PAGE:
This isn't along the lines of accepting that your child is a girl rather than a boy (or vice versa) or learning to deal with the fact that he'll be very tall. Autism is a no-fun thing, guys. Sure, there can be advantages to the affected person such as being able to tune out a lot of social stimuli when working on a problem. There is no cloud without a silver lining. But I, for one, would prefer the cloud not be there.
The debate over "cure" or "acceptance," I think, is really a matter of semantics. No matter how hard we try, we never really have achieved either. In our heart of hearts, we know our autistic child will always be different and we also know we will never fully accept autism in the same manner in which we would accept a child's "boyness" or "girlness."
Kristina Chew, in her Autism Vox blog, writes this about the acceptance/cure debate:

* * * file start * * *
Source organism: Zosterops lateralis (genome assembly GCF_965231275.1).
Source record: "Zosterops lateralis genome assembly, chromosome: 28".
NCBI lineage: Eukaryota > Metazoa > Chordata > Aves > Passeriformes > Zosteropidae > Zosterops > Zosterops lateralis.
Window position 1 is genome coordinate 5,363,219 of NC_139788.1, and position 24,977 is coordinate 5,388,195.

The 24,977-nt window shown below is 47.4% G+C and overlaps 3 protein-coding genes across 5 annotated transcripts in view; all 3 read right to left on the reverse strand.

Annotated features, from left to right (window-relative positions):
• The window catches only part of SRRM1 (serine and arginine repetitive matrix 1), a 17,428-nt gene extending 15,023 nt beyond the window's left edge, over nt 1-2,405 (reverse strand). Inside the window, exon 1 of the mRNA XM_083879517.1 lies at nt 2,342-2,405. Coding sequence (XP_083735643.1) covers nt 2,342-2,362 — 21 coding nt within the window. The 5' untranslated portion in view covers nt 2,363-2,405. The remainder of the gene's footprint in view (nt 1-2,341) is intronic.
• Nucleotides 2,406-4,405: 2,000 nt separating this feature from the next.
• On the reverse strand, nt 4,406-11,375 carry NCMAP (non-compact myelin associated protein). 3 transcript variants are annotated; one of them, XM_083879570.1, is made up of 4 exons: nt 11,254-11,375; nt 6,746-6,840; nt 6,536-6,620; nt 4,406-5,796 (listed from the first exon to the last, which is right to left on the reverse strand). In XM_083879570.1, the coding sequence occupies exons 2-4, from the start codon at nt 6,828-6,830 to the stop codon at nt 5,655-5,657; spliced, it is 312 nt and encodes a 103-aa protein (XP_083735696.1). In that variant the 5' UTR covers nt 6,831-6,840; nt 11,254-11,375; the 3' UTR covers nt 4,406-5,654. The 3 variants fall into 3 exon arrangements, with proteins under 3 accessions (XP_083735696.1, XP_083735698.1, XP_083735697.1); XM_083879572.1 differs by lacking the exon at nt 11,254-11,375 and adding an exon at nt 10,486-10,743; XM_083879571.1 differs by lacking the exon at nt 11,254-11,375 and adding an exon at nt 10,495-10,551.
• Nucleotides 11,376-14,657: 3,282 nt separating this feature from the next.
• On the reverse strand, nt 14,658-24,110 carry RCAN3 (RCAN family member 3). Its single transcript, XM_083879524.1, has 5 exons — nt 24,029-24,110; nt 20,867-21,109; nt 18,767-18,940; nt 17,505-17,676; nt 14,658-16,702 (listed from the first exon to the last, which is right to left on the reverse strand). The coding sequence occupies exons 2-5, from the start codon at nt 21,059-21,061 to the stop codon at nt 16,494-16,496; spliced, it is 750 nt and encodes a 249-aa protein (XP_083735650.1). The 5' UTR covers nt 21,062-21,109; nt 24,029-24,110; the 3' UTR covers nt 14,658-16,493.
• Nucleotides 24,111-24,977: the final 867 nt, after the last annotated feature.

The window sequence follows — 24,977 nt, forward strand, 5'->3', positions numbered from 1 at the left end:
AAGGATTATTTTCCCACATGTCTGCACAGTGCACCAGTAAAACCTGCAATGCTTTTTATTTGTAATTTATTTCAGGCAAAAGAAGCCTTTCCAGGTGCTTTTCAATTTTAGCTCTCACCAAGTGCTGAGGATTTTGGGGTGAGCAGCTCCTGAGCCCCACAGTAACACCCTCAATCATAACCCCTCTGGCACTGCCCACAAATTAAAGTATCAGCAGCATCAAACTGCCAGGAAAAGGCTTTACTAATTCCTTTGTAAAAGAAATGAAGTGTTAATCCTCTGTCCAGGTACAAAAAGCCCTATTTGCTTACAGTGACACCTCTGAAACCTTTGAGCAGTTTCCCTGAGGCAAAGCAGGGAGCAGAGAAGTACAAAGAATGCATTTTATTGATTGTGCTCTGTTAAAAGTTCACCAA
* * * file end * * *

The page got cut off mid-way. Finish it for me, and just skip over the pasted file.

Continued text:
Perhaps, over time, a parent learns to perform a kind of dance between encouraging a child to learn and knowing when to let a child be as he or she is? Perhaps, whatever gets said about “cure” and “recovery,” at some point you think, difference is difference. I’d rather Charlie not screech in public, but I am glad that he’s got that desire and drive to express himself.
She writes that she had gotten to this point after intensive ABA therapy with Charlie to the tune of *40 hours a week.* Have to interject a twinge of jealous feeling here. She has one child and can intensively pour everything into him. She KNOWS she's done everything possible and this is the way it is. Is "acceptance" easier then? I wonder. Then again, her child has far fewer "opportunities to work out conflict" with siblings LOL! Only think what he's missing. ;]
Yes, this was yet another "acceptance verus cure" post all about autism. It's my blog. Maybe I'll post about it again tomorrow. And the next day. And the next day...